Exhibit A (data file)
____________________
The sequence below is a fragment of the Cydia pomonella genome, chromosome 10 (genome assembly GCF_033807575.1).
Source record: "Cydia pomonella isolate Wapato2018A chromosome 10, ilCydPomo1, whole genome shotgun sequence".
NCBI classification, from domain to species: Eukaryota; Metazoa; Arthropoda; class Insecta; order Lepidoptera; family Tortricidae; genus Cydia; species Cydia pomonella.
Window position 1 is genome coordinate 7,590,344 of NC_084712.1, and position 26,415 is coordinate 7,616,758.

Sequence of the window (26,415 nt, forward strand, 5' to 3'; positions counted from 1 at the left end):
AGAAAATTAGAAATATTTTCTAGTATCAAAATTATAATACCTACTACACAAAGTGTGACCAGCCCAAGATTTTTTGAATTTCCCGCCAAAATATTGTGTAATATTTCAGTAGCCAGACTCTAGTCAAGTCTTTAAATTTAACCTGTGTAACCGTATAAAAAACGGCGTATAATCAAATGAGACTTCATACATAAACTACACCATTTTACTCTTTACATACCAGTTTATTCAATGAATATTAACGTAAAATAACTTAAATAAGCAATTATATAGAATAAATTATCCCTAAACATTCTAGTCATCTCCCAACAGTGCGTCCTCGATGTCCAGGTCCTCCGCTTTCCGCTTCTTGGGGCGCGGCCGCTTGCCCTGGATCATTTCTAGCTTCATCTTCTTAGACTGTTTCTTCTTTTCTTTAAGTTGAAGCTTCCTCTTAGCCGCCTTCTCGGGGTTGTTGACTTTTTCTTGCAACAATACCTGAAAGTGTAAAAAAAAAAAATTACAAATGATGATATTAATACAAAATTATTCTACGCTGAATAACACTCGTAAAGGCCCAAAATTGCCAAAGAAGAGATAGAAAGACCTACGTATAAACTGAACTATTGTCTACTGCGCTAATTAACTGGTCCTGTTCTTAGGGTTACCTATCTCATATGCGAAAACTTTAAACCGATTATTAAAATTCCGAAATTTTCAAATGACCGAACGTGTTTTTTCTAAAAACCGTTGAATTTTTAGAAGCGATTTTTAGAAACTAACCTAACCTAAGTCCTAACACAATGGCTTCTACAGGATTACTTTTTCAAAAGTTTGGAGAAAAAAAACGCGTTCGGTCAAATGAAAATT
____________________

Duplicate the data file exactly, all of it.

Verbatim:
The sequence below is a fragment of the Cydia pomonella genome, chromosome 10 (genome assembly GCF_033807575.1).
Source record: "Cydia pomonella isolate Wapato2018A chromosome 10, ilCydPomo1, whole genome shotgun sequence".
NCBI classification, from domain to species: Eukaryota; Metazoa; Arthropoda; class Insecta; order Lepidoptera; family Tortricidae; genus Cydia; species Cydia pomonella.
Window position 1 is genome coordinate 7,590,344 of NC_084712.1, and position 26,415 is coordinate 7,616,758.

Sequence of the window (26,415 nt, forward strand, 5' to 3'; positions counted from 1 at the left end):
AGAAAATTAGAAATATTTTCTAGTATCAAAATTATAATACCTACTACACAAAGTGTGACCAGCCCAAGATTTTTTGAATTTCCCGCCAAAATATTGTGTAATATTTCAGTAGCCAGACTCTAGTCAAGTCTTTAAATTTAACCTGTGTAACCGTATAAAAAACGGCGTATAATCAAATGAGACTTCATACATAAACTACACCATTTTACTCTTTACATACCAGTTTATTCAATGAATATTAACGTAAAATAACTTAAATAAGCAATTATATAGAATAAATTATCCCTAAACATTCTAGTCATCTCCCAACAGTGCGTCCTCGATGTCCAGGTCCTCCGCTTTCCGCTTCTTGGGGCGCGGCCGCTTGCCCTGGATCATTTCTAGCTTCATCTTCTTAGACTGTTTCTTCTTTTCTTTAAGTTGAAGCTTCCTCTTAGCCGCCTTCTCGGGGTTGTTGACTTTTTCTTGCAACAATACCTGAAAGTGTAAAAAAAAAAAATTACAAATGATGATATTAATACAAAATTATTCTACGCTGAATAACACTCGTAAAGGCCCAAAATTGCCAAAGAAGAGATAGAAAGACCTACGTATAAACTGAACTATTGTCTACTGCGCTAATTAACTGGTCCTGTTCTTAGGGTTACCTATCTCATATGCGAAAACTTTAAACCGATTATTAAAATTCCGAAATTTTCAAATGACCGAACGTGTTTTTTCTAAAAACCGTTGAATTTTTAGAAGCGATTTTTAGAAACTAACCTAACCTAAGTCCTAACACAATGGCTTCTACAGGATTACTTTTTCAAAAGTTTGGAGAAAAAAAACGCGTTCGGTCAAATGAAAATT